For a copy of the study, "Dream-Enacting Behaviors in a Normal Population," or to arrange an interview with the study's author, please contact Kelly Wagner, AASM public relations coordinator, at (708) 492-0930, ext. 9331, or kwagner@aasmnet.org.

AASM is a professional membership organization dedicated to the advancement of sleep medicine and sleep-related research. As the national accrediting body for sleep disorders centers and laboratories for sleep related breathing disorders, the AASM promotes the highest standards of patient care. The organization serves its members and advances the field of sleep health care by setting the clinical standards for the field of sleep medicine, advocating for recognition, diagnosis and treatment of sleep disorders, educating professionals dedicated to providing optimal sleep health care and fostering the development and application of scientific knowledge.

Kelly Wagner | EurekAlert!
Further information:
http://www.aasmnet.org

Further reports about: AASM APSS RBD circadian rhythm sleep sleep disorders sleep medicine

More articles from Studies and Analyses:

nachricht Real-time feedback helps save energy and water
08.02.2017 | Otto-Friedrich-Universität Bamberg

nachricht The Great Unknown: Risk-Taking Behavior in Adolescents
19.01.2017 | Max-Planck-Institut für Bildungsforschung

All articles from Studies and Analyses >>>

The most recent press releases about innovation >>>

Die letzten 5 Focus-News des innovations-reports im Überblick:

Im Focus: Breakthrough with a chain of gold atoms

In the field of nanoscience, an international team of physicists with participants from Konstanz has achieved a breakthrough in understanding heat transport

In the field of nanoscience, an international team of physicists with participants from Konstanz has achieved a breakthrough in understanding heat transport

Im Focus: DNA repair: a new letter in the cell alphabet

Results reveal how discoveries may be hidden in scientific “blind spots”

Cells need to repair damaged DNA in our genes to prevent the development of cancer and other diseases. Our cells therefore activate and send “repair-proteins”...

Im Focus: Dresdner scientists print tomorrow’s world

The Fraunhofer IWS Dresden and Technische Universität Dresden inaugurated their jointly operated Center for Additive Manufacturing Dresden (AMCD) with a festive ceremony on February 7, 2017. Scientists from various disciplines perform research on materials, additive manufacturing processes and innovative technologies, which build up components in a layer by layer process. This technology opens up new horizons for component design and combinations of functions. For example during fabrication, electrical conductors and sensors are already able to be additively manufactured into components. They provide information about stress conditions of a product during operation.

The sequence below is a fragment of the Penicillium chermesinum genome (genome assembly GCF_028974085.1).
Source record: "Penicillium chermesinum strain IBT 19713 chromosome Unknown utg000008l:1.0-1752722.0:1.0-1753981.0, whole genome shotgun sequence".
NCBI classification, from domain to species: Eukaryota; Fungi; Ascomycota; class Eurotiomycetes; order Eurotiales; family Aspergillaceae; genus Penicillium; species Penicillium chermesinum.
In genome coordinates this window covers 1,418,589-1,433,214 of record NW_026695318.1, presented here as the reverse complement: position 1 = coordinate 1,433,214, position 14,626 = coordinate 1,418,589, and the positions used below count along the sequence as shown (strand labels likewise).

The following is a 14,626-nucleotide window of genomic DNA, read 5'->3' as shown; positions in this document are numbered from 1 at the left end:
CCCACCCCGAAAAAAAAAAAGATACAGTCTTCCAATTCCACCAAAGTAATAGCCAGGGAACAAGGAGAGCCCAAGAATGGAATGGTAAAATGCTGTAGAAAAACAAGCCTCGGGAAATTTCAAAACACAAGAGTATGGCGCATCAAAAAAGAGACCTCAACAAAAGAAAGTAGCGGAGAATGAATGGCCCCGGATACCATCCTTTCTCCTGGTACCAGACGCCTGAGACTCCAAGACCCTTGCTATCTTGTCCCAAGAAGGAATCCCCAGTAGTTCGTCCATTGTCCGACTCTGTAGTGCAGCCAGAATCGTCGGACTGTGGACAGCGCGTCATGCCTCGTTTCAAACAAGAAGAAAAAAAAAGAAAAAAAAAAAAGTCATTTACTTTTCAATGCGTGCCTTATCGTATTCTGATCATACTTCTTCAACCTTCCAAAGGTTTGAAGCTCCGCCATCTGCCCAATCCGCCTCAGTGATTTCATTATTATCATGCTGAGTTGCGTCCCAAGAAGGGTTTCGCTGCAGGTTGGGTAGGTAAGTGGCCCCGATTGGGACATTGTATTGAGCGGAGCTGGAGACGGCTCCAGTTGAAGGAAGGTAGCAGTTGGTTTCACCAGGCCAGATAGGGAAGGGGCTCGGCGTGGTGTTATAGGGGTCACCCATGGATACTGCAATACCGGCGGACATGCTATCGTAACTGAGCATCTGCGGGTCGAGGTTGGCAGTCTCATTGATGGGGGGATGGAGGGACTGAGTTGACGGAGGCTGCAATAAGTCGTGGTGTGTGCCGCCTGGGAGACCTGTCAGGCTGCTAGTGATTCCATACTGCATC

The 3D-printing technology, or additive manufacturing as it is often called, has long made the step out of scientific research laboratories into industrial...

Im Focus: Mimicking nature's cellular architectures via 3-D printing

Research offers new level of control over the structure of 3-D printed materials

Nature does amazing things with limited design materials. Grass, for example, can support its own weight, resist strong wind loads, and recover after being...

Im Focus: Three Magnetic States for Each Hole

Nanometer-scale magnetic perforated grids could create new possibilities for computing. Together with international colleagues, scientists from the Helmholtz Zentrum Dresden-Rossendorf (HZDR) have shown how a cobalt grid can be reliably programmed at room temperature. In addition they discovered that for every hole ("antidot") three magnetic states can be configured. The results have been published in the journal "Scientific Reports".

Physicist Dr. Rantej Bali from the HZDR, together with scientists from Singapore and Australia, designed a special grid structure in a thin layer of cobalt in...

All Focus news of the innovation-report >>>

Anzeige

Anzeige

Event News

Booth and panel discussion – The Lindau Nobel Laureate Meetings at the AAAS 2017 Annual Meeting

13.02.2017 | Event News

Complex Loading versus Hidden Reserves

10.02.2017 | Event News

International Conference on Crystal Growth in Freiburg

09.02.2017 | Event News

 
Latest News

Biocompatible 3-D tracking system has potential to improve robot-assisted surgery

17.02.2017 | Medical Engineering

Real-time MRI analysis powered by supercomputers

17.02.2017 | Medical Engineering

Antibiotic effective against drug-resistant bacteria in pediatric skin infections

17.02.2017 | Health and Medicine

VideoLinks
B2B-VideoLinks
More VideoLinks >>>